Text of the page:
Turning deliberation into an artefact, a pilot process or a blog creates a talking point. It exposes strengths and the weaknesses immediately, accelerates discussion and alignment, and takes you far more quickly from an idea to a good idea.

3. Be both a decision maker and a doer

It’s a popular belief that at some stage in your career you have to kiss goodbye to practice and step into a world of theory. That in order to progress, you start planning and stop participating.

But good service design requires a good deal of both. You have to pitch in and immerse yourself in the detail, and you have to know when to step away and take stock of the big picture.

When helping us to develop our contribution process, our service designer spent weeks interviewing both past and potential contributors, researching open source models and understanding the challenges and opportunities at play. She used this to develop an impressively intricate contribution journey map, and helped the team to translate these learnings into a well-oiled contribution model.

She helped us create documentation detailing the steps and expectations for contributors, the assurance process, and what our team would do to support these activities.

Her attention to detail impressed me, but what impressed me more was her ability to step away.

Despite all she’d invested in it, when the time came, she quietly relinquished control. She moved onto the next challenge, entrusting the team and community to continue this work.

And that’s what good service design is. It’s mucking in, not just understanding the detail but experiencing it. Immersing yourself in the minutiae, gaining empathy for users by getting the full picture, and then zooming out again. Attention to detail is important but transient. Attention to the service remains a constant.

4. Practice human-centred design, always

When people talk about design systems, they tend to focus on the platform, the features and the significance of technology choices.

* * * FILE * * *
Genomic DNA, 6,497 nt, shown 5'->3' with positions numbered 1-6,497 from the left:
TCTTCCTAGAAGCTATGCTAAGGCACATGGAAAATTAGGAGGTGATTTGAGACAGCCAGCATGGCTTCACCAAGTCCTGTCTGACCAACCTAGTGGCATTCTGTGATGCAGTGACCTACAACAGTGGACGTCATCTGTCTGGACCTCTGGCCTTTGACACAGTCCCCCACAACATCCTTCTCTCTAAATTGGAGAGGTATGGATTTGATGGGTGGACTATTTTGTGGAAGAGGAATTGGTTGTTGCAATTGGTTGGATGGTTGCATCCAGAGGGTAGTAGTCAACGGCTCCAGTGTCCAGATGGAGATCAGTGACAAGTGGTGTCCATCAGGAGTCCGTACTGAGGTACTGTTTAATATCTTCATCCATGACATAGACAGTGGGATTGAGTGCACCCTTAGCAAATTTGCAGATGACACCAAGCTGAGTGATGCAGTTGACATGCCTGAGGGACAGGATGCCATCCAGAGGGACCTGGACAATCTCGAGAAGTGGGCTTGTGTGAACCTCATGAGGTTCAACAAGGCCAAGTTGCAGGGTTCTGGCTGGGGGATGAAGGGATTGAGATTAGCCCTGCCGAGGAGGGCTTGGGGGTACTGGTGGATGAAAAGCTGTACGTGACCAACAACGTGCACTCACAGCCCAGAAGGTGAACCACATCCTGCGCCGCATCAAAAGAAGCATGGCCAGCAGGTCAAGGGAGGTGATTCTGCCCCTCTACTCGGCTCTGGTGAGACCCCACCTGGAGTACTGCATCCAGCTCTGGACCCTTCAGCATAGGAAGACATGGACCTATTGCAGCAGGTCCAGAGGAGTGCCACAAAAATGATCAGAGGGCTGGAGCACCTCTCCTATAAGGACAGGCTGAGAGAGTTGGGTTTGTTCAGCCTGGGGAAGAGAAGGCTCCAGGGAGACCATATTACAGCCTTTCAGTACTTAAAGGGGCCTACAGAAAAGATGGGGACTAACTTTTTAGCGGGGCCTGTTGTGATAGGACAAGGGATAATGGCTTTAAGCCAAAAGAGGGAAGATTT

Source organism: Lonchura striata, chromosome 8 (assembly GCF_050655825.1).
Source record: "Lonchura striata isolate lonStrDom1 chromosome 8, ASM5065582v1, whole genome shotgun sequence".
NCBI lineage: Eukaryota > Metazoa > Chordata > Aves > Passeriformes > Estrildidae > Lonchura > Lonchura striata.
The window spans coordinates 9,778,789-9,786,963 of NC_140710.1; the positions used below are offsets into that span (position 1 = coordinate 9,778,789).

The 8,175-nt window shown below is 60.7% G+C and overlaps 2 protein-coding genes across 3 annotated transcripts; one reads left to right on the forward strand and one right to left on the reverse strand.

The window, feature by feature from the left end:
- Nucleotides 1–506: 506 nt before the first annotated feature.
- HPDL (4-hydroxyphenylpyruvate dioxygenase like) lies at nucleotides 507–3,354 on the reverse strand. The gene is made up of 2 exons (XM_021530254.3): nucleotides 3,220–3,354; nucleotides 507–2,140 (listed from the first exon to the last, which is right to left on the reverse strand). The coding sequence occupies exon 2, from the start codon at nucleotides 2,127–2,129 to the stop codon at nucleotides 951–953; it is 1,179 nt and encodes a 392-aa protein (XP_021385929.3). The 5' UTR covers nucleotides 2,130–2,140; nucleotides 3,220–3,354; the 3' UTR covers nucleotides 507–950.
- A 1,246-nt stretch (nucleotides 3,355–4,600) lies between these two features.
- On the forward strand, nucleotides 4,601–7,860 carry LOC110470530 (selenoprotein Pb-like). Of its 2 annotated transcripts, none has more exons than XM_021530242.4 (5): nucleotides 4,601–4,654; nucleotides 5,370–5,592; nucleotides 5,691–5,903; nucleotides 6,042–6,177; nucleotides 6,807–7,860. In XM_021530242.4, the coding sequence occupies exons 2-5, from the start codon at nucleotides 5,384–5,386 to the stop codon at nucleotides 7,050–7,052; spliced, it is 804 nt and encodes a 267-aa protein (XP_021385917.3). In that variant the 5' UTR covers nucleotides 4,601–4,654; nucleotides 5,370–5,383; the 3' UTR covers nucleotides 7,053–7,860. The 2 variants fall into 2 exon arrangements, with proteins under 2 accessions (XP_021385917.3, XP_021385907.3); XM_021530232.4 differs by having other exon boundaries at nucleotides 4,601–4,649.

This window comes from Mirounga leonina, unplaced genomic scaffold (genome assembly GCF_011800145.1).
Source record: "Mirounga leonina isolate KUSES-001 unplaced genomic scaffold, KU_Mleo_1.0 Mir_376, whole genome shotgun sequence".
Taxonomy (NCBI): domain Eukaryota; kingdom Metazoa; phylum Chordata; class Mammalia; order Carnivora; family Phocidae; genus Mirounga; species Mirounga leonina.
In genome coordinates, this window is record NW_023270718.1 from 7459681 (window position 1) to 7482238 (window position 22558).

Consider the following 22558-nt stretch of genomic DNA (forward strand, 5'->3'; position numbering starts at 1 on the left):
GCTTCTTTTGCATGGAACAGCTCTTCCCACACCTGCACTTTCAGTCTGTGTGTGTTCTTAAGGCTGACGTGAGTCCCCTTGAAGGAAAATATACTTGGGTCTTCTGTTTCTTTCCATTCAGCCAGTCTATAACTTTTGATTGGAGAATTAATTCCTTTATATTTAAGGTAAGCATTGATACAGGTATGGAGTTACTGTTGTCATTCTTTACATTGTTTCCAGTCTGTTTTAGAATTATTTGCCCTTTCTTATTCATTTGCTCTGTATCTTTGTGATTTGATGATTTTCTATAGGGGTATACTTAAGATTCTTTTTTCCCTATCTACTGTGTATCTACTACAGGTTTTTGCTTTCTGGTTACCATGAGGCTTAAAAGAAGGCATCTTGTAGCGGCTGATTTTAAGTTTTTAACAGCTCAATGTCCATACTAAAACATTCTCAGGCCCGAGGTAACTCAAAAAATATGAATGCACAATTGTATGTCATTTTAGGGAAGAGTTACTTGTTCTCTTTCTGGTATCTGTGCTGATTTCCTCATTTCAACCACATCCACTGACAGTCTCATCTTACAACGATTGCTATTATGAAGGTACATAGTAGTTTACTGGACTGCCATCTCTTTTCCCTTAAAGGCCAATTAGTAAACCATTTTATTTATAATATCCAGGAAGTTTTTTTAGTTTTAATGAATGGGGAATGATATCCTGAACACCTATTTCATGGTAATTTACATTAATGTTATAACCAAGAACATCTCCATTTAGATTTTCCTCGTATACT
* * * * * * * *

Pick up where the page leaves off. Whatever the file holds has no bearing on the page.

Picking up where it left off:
But making a design system work is not about bells and whistles. Success lies in how well it’s adopted into an organisation’s culture, processes and infrastructure, and the key to all of that is people.

Thinking in a more human way has led us to ask bigger questions of our service. How could we involve more people? How do we win trust? Where can we do better?

From helping us provide the best possible support to users when they get stuck, to enabling the wider community to contribute, our service designer has driven us to maintain a constant and necessary focus on our users.

By challenging us to be more considerate, more inclusive and more accommodating to our users, she’s taken us from building a product to delivering a service that puts people at its heart.

— — — —

The value of service design can be tricky to quantify. It’s not one thing, but a thousand little things. From a shared sense of purpose cultivated within a team or community, to the collection of incremental improvements that combine to transform user experiences.

For me personally, it would be hard to overstate the value of our service designer’s input and support in the time we’ve worked together. As well as a valued colleague, she’s become my friend, and I’ll continue to watch and learn from her after she’s moved.

So my one piece of advice to you is this: if you’re building a design system, be sure to include a service designer — you’re going to need it.